Of all the rooms in our Mississippi home, the girl’s/guest bathroom needed the most love. Ironically, it was the only bathroom we used the entire first year we lived in this house before we completed the primary bathroom remodel because it made the most sense for us logistically. It was adorned with wood paneling and linoleum tiles in the bathroom/shower (yes, you read that right) and like the primary bathroom, it had a certain stink to it (no matter how clean it was!). Once our bathroom and kitchen were completed and we had gotten into a bit of a groove with Sophie, we put a date on the calendar for demo day and our crew of friends came over to help.
Here’s a reminder of what we started with:
The guys ended up taking the entire room down to the studs. We knew the ceiling needed to be completely redone anyway and it was going to take us more time and effort to work around everything versus just starting fresh. It’s also the type of things for us with projects like this… “If we’re going to do this, we’re going to do it right.” So down to the studs we went and just like in the primary bathroom, as everything was removed, the stink went away too. Praise the Lord.
Just a side note that I can’t go without sharing… In our first bathroom demo we removed all of the tile with a good ol’ hammer. Don’t do that. Learn from our mistake and get one of these guys. It will literally cut your work time down by 90%. Make sure to wear proper PPE!!! Those precious eyes and ears deserve to the protected.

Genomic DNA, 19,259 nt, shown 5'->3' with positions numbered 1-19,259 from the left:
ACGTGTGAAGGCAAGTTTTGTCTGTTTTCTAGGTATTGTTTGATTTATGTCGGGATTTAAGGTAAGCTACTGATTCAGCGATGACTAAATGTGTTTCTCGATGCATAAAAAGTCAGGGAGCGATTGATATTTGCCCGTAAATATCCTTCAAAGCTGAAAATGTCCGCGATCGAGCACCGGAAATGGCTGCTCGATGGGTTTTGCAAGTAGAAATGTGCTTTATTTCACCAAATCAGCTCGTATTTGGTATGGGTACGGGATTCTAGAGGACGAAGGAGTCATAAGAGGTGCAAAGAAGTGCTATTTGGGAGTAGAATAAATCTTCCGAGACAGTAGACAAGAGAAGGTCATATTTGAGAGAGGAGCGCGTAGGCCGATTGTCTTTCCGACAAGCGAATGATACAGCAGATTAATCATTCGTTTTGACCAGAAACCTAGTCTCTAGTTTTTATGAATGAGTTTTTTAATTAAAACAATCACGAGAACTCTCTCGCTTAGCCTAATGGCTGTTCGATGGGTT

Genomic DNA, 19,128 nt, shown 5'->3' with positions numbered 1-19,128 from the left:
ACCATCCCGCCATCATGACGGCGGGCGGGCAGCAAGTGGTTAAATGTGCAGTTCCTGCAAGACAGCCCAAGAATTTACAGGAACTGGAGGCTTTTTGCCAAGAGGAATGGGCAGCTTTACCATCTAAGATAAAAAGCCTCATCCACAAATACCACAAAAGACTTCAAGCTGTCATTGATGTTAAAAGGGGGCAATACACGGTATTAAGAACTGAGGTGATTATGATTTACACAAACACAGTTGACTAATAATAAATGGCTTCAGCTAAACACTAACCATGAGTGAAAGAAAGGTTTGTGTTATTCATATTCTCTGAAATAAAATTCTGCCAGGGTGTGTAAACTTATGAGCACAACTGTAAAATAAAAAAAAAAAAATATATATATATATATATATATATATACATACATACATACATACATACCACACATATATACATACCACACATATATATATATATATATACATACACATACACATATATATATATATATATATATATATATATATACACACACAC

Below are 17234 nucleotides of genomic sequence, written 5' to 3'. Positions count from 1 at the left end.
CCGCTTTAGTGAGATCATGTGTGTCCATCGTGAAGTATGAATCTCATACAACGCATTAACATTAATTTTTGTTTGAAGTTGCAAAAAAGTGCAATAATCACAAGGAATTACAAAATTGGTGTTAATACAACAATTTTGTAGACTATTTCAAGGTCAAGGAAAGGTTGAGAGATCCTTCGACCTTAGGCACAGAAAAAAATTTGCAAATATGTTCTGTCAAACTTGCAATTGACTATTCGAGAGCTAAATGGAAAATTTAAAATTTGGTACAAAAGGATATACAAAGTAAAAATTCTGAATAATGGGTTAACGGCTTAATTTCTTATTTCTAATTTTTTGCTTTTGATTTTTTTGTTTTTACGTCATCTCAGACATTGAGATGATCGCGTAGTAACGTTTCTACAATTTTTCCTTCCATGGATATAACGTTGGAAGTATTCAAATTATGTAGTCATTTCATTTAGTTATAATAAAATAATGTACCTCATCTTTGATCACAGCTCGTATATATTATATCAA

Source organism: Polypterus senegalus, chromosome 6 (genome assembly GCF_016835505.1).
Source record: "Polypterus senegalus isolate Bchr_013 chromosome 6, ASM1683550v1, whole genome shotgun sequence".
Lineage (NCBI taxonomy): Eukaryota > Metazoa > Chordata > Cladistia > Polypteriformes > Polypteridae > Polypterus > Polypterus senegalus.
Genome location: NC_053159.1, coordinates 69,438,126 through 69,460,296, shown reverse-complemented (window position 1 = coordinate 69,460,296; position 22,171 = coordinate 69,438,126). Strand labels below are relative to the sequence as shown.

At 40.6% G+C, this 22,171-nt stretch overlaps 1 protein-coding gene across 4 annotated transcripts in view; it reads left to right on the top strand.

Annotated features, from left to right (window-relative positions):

Here’s a reminder of the design plan I came up with before we started working in here. We wanted it to be fun for the girls and also fitting for our 1980s home. Stephen requested a “beach theme” (anyone else grow up with a “beachy” bathroom? It’s nostalgic for him!) and so even though I tend to not love ‘themes’, I designed the space with a nod to that.
And here is the bathroom today! Just an FYI, this room gets zero natural light so it’s a doozy to photograph! Hopefully you get the picture!
Let’s rewind a bit and go back to the first steps after demo. With everything but the tub removed, we started by drywalling the entire bathroom. You can read about how we learned to do that ourselves HERE. Even though I would’ve loved to get a deeper, longer tub, we decided to keep the existing one because it was still in great condition, is cast iron, and saved us budget wise, of course.